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Post-COVID Syndrome, Myalgic Encephalomyelitis, And The Recurring Pseudoscience Of Mass Hysteria
Friday 31 July 2020
Post-Covid syndrome, Myalgic Encephalomyelitis, and the recurring pseudoscience of mass hysteria
The people who want you to think that everything is “all in your mind” are back, their schtick now revised and updated for a COVID-19 world. Here’s the Daily Telegraph:
Some local coronavirus outbreaks could be ‘mass hysteria’, Joint Biosecurity Centre warns
Some local coronavirus outbreaks may just be mass hysteria, the new Government body in charge of Britain’s response has warned, saying that many people could wrongly believe they are infected.
The Joint Biosecurity Centre (JBC), which has taken the lead on co-ordinating the response in place of the Scientific Advisory Group for Emergencies (Sage), said it would be alert to the possibility of “local episodes of mass psychogenic illness” and that they could cause “substantial anxiety, anger and loss of trust in the community” if “poorly handled”.
Mass psychogenic illness – which used to be referred to as mass hysteria – is when people in a community start feeling sick at the same time, even though there is no physical or environmental reason for them to be ill.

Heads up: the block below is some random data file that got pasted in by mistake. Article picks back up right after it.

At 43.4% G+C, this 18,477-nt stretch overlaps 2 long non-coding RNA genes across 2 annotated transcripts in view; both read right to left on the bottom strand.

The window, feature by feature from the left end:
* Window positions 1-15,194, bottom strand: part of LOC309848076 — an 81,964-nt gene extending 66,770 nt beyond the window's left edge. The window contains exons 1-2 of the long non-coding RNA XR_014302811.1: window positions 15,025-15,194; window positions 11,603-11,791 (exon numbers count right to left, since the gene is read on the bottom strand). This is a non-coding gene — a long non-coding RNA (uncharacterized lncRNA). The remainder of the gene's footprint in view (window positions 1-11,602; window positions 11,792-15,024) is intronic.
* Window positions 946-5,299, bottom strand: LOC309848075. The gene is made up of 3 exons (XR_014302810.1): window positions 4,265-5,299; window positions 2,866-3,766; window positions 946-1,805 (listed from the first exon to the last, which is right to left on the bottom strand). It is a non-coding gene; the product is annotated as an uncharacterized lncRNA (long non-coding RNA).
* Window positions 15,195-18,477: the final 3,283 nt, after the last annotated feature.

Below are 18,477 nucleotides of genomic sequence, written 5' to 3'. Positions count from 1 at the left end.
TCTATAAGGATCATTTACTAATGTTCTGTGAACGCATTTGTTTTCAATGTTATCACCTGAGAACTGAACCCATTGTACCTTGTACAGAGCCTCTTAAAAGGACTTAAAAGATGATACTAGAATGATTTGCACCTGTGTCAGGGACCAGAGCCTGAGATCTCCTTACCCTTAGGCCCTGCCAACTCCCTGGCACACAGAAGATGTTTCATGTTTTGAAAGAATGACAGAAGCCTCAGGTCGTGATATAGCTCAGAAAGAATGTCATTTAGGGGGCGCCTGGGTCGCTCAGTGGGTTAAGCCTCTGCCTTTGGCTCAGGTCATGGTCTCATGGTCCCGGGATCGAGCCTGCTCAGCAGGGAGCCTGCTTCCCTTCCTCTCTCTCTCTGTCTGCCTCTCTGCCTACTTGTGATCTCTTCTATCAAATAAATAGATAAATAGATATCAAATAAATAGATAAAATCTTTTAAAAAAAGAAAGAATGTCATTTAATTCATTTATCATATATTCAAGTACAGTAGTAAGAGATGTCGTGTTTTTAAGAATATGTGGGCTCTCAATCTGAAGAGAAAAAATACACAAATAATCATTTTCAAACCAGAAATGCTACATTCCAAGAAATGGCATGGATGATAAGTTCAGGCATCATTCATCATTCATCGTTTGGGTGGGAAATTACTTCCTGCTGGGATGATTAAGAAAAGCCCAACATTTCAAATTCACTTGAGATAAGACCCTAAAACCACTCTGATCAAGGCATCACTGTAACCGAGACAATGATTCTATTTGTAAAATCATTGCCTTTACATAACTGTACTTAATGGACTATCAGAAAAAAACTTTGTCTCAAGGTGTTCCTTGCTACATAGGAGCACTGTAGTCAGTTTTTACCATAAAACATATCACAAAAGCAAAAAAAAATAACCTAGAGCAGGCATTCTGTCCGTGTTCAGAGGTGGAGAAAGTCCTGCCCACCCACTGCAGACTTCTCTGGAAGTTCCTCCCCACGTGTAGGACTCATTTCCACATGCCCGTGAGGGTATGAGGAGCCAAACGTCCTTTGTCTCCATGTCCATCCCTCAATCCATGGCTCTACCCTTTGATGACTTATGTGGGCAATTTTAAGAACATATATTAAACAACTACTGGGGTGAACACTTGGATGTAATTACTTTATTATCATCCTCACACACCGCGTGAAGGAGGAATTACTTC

These are tough times. It can sometimes seem as if folks are going crazy. So let’s just say that they are. And there you go. Such is the thought process that lies behind the narrative of mass hysteria.
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Claims that COVID-19 outbreaks can result from mass psychogenic illness are especially disturbing, not least because they bring together some interesting, and timely, themes.
One emerging issue relates to the so-called COVID “long-haulers”, people who experience severe after-effects after supposedly “recovering” from COVID-19. Often debilitated for months after their illness, these patients are commonly dismissed with scepticism and disbelief, even by their own doctors.
It is all very reminiscent of the challenges faced in many countries by sufferers of myalgic encephalomyelitis (ME). These patients too have long faced physician scepticism, accusations of malingering, and negative media coverage. For years they have been told that they have caused their own symptoms, through faulty reasoning and consequent counterproductive behaviours. They are accused of exaggerating or misinterpreting their physical symptoms by clinicians wedded to, or duped by, a thoroughly psycho-behavioural worldview.
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